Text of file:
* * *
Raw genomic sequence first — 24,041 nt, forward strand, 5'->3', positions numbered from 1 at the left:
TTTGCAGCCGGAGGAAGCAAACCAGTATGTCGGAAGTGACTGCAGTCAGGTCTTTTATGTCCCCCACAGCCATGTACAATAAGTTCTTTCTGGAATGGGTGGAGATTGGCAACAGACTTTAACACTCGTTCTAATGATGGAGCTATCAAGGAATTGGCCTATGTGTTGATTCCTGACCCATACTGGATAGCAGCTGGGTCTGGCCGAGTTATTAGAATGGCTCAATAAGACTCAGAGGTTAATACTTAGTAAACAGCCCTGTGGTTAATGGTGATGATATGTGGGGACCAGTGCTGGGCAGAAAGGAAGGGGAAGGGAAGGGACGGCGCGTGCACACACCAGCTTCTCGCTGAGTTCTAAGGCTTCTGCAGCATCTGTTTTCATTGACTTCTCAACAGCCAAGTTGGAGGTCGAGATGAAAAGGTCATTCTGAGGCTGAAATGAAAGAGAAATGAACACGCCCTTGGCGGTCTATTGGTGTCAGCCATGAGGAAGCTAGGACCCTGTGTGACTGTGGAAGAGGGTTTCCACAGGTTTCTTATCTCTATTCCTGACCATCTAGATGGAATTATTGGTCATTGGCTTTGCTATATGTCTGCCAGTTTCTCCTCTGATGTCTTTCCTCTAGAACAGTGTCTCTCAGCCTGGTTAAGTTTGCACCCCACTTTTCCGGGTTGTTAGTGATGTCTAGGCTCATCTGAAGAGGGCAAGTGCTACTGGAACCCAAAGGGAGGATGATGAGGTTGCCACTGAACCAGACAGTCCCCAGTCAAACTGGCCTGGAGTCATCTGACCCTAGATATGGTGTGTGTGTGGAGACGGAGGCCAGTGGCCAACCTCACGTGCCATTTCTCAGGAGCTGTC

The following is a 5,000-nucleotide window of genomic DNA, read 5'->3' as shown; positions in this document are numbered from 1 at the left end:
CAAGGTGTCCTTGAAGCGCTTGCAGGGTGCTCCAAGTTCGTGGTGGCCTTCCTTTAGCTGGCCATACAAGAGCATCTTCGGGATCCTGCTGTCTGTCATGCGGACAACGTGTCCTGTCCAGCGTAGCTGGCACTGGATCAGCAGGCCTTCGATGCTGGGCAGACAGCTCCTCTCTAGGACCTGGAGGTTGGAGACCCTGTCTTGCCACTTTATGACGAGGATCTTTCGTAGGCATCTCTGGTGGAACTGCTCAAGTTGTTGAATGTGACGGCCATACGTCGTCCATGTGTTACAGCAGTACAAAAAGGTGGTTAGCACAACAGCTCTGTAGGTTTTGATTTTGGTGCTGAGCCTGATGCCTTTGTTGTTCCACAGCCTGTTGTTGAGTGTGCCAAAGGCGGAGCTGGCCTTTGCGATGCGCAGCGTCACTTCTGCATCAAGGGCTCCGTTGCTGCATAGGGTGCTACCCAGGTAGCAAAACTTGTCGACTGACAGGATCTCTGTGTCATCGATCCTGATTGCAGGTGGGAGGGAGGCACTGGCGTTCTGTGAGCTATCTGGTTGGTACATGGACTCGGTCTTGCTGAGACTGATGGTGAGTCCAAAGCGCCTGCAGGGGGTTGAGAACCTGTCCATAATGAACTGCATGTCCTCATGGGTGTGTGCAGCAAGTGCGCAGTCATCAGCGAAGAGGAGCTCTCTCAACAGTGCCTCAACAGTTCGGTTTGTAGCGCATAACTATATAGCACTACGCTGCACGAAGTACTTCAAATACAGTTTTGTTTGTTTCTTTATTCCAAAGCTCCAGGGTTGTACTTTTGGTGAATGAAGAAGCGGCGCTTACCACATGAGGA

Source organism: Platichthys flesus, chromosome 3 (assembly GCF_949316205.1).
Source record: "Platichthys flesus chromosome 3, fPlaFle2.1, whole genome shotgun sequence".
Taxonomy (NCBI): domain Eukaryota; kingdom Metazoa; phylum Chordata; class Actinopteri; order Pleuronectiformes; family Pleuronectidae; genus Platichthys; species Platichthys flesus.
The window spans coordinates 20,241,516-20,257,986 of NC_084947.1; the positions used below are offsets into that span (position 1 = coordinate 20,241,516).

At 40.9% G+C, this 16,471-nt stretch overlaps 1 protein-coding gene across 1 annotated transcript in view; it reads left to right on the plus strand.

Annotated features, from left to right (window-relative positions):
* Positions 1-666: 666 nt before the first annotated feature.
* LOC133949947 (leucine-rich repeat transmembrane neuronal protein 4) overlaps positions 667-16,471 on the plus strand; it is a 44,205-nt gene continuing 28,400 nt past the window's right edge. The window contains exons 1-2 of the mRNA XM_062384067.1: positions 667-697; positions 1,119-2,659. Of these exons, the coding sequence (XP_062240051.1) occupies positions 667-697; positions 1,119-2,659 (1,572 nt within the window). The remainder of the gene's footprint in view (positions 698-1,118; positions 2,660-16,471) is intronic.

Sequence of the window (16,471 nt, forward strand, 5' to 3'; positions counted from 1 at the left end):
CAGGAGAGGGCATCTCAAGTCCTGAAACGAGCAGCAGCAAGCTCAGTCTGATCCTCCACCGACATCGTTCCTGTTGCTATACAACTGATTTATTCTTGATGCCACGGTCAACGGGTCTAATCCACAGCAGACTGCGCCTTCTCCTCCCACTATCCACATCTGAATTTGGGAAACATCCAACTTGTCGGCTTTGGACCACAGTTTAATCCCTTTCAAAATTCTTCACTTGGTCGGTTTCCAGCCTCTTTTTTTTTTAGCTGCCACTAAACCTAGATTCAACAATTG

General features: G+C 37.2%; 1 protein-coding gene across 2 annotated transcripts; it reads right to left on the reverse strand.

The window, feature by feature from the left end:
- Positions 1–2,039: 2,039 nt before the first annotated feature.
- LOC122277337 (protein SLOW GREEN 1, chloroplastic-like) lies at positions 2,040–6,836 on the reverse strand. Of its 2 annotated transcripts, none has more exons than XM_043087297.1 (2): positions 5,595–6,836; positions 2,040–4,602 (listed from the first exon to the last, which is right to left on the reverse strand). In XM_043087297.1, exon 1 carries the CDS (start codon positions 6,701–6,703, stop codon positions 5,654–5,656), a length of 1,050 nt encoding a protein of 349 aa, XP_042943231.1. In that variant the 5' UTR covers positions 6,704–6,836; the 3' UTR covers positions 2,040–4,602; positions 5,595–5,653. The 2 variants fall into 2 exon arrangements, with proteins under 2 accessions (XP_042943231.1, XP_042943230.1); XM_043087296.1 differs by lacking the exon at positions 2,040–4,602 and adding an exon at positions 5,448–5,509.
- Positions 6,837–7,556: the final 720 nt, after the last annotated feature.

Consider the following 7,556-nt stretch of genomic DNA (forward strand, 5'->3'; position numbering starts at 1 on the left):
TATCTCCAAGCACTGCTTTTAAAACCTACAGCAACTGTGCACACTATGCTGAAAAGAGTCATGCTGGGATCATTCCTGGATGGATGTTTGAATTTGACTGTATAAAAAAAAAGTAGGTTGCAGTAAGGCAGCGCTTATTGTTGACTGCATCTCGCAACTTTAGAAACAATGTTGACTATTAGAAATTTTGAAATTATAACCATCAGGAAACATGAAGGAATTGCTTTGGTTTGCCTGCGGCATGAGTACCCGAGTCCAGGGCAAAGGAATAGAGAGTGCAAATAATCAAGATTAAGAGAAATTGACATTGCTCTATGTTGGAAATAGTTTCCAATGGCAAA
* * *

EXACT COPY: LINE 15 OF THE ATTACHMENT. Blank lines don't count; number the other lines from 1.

General features: G+C 37.2%; 1 protein-coding gene across 2 annotated transcripts; it reads right to left on the reverse strand.